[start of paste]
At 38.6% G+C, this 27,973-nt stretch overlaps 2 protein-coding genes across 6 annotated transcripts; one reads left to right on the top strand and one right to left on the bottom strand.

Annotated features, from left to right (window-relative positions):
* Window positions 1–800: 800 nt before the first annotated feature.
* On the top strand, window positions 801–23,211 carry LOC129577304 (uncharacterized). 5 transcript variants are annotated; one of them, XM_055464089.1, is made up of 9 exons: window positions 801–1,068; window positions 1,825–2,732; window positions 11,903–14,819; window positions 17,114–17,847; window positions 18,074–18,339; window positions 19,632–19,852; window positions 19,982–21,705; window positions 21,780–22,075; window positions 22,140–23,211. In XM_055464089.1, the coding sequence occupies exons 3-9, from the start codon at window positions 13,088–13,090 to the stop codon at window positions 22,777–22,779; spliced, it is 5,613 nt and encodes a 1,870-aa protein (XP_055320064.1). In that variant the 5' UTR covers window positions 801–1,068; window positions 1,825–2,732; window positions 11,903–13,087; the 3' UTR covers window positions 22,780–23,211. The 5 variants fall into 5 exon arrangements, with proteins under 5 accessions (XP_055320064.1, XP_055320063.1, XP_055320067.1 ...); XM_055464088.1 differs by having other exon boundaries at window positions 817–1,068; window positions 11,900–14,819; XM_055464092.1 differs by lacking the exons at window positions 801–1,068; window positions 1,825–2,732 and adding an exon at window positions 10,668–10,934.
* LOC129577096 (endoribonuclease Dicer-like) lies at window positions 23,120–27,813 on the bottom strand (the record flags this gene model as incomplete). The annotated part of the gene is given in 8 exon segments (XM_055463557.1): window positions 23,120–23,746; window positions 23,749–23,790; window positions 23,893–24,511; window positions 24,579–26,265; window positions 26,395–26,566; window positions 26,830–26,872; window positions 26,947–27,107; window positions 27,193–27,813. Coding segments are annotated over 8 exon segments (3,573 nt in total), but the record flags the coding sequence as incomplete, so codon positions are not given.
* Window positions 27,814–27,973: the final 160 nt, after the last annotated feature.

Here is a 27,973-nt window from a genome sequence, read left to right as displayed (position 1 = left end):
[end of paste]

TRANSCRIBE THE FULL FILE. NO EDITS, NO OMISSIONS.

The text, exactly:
At 38.6% G+C, this 27,973-nt stretch overlaps 2 protein-coding genes across 6 annotated transcripts; one reads left to right on the top strand and one right to left on the bottom strand.

Annotated features, from left to right (window-relative positions):
* Window positions 1–800: 800 nt before the first annotated feature.
* On the top strand, window positions 801–23,211 carry LOC129577304 (uncharacterized). 5 transcript variants are annotated; one of them, XM_055464089.1, is made up of 9 exons: window positions 801–1,068; window positions 1,825–2,732; window positions 11,903–14,819; window positions 17,114–17,847; window positions 18,074–18,339; window positions 19,632–19,852; window positions 19,982–21,705; window positions 21,780–22,075; window positions 22,140–23,211. In XM_055464089.1, the coding sequence occupies exons 3-9, from the start codon at window positions 13,088–13,090 to the stop codon at window positions 22,777–22,779; spliced, it is 5,613 nt and encodes a 1,870-aa protein (XP_055320064.1). In that variant the 5' UTR covers window positions 801–1,068; window positions 1,825–2,732; window positions 11,903–13,087; the 3' UTR covers window positions 22,780–23,211. The 5 variants fall into 5 exon arrangements, with proteins under 5 accessions (XP_055320064.1, XP_055320063.1, XP_055320067.1 ...); XM_055464088.1 differs by having other exon boundaries at window positions 817–1,068; window positions 11,900–14,819; XM_055464092.1 differs by lacking the exons at window positions 801–1,068; window positions 1,825–2,732 and adding an exon at window positions 10,668–10,934.
* LOC129577096 (endoribonuclease Dicer-like) lies at window positions 23,120–27,813 on the bottom strand (the record flags this gene model as incomplete). The annotated part of the gene is given in 8 exon segments (XM_055463557.1): window positions 23,120–23,746; window positions 23,749–23,790; window positions 23,893–24,511; window positions 24,579–26,265; window positions 26,395–26,566; window positions 26,830–26,872; window positions 26,947–27,107; window positions 27,193–27,813. Coding segments are annotated over 8 exon segments (3,573 nt in total), but the record flags the coding sequence as incomplete, so codon positions are not given.
* Window positions 27,814–27,973: the final 160 nt, after the last annotated feature.

Here is a 27,973-nt window from a genome sequence, read left to right as displayed (position 1 = left end):